it’s now work­ing on a fix, but it didn’t strike us as a sig­nif­i­cant is­sue.)

In terms of ma­jor changes, Ap­ple says, a lit­tle vaguely, that the pix­els are deeper and larger for bet­ter im­age fidelity and low-light per­for­mance. Sure enough, a heavy zoom on our stan­dard low-light test shot re­vealed a cleaner, smoother im­age with less noise. (Some­thing ap­pears to have been lost in colour fidelity, how­ever; the X has got closer to the cor­rect yel­low of this nov­elty case.)

But most of the changes are to do with the in­tel­li­gent pro­cess­ing made pos­si­ble by the Neu­ral En­gine men­tioned ear­lier. This gives ben­e­fits when shoot­ing in com­plex light­ing con­di­tions.

Hav­ing the sub­ject’s face in shadow and a bright light source be­hind, for ex­am­ple, would or­di­nar­ily be a recipe for dis­as­ter, but the de­vice’s new Smart HDR

mode is much clev­erer about as­sess­ing the var­ied con­di­tions and ap­ply­ing the cor­rect set­tings where ap­pro­pri­ate: our tests con­firmed that the XS is ca­pa­ble of show­ing un­ex­pect­edly de­tailed shad­owy ar­eas and bright light­ing in the same shot.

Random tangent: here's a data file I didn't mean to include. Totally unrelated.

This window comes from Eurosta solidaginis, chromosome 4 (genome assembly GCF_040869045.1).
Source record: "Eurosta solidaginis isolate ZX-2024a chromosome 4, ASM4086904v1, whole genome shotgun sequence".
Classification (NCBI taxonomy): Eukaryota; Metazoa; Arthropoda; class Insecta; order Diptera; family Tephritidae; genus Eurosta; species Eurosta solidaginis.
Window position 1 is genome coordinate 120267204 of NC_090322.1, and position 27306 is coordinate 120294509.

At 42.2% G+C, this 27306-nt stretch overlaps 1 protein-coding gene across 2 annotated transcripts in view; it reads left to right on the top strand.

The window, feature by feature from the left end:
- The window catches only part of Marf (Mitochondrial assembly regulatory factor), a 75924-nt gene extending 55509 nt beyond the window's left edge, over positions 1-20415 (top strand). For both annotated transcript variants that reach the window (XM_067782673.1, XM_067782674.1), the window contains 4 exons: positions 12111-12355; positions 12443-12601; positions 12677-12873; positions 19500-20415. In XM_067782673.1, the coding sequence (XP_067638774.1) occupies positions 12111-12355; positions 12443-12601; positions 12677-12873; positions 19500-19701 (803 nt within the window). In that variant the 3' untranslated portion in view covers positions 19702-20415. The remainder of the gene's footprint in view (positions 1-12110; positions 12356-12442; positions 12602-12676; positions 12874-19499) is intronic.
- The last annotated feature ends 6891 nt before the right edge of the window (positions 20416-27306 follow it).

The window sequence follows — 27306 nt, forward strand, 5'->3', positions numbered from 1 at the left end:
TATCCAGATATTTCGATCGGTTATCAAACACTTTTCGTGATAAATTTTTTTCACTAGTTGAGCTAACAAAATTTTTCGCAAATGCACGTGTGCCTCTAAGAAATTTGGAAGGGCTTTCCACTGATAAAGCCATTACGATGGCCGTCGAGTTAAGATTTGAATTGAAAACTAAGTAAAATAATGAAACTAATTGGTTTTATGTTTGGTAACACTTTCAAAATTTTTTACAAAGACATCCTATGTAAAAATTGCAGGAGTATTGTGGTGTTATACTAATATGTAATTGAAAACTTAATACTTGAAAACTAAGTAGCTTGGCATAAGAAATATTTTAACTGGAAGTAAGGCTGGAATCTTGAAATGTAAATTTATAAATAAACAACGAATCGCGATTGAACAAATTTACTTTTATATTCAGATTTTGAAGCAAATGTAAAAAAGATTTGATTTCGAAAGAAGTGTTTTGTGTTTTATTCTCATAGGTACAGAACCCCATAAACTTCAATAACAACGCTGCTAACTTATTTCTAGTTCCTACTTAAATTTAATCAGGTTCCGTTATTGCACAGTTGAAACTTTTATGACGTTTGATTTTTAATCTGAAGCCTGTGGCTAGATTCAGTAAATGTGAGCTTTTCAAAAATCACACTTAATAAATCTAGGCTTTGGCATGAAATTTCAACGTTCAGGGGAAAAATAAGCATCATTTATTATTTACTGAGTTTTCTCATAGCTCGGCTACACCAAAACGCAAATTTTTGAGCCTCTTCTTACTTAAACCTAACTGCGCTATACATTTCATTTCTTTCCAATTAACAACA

In the be­low shot, for ex­am­ple, the sun is peep­ing through the branches of the tree so di­rectly that we’re get­ting lens flare, but we can still make out good de­tail on the shad­owed leaves.

These are im­prove­ments that will hap­pen be­hind the scenes – in clas­sic Ap­ple style – and lead to bet­ter

pho­tos with­out your nec­es­sar­ily know­ing why. But one as­pect of the XS’s clever im­age pro­cess­ing calls for more of your in­put.

If you take an im­age us­ing Por­trait Mode, it’s now pos­si­ble to ad­just the de­gree of bokeh (depth ef­fect or in sim­ple terms, blur) af­ter­wards. Open the shot in Pic­tures and hit the Edit but­ton, and you’ll now see the op­tion to fine-tune the fo­cal length from f/1.4 up to f/16, the blur­ring ef­fect ad­just­ing in real time as you do so.

What you can’t do is add bokeh ret­ro­spec­tively to shots that were not taken in Por­trait Mode, so you still need to plan ahead. But it’s nice to have more con­trol over this highly artis­tic – and there­fore sub­jec­tive – ef­fect.

Bat­tery life

The XS comes with a 2,658mAh bat­tery, which is a lit­tle smaller than the 2,716mAh one you’ll find in­side the X. Yet, thanks to the im­proved power ef­fi­ciency of the A12 chip, Ap­ple claims it will last 30 min­utes longer. The es­ti­mates are 12 hours of In­ter­net use and 14 hours of

Com­pared to older mod­els, you get far more screen for your chas­sis

The gold ver­sion is more sub­dued than on pre­vi­ous mod­els

Por­trait mode on the iPhone XS

Com­par­i­son of low light shots taken on the iPhone X and XS

If you take an im­age us­ing Por­trait Mode, it’s pos­si­ble to ad­just the de­gree of bokeh af­ter­wards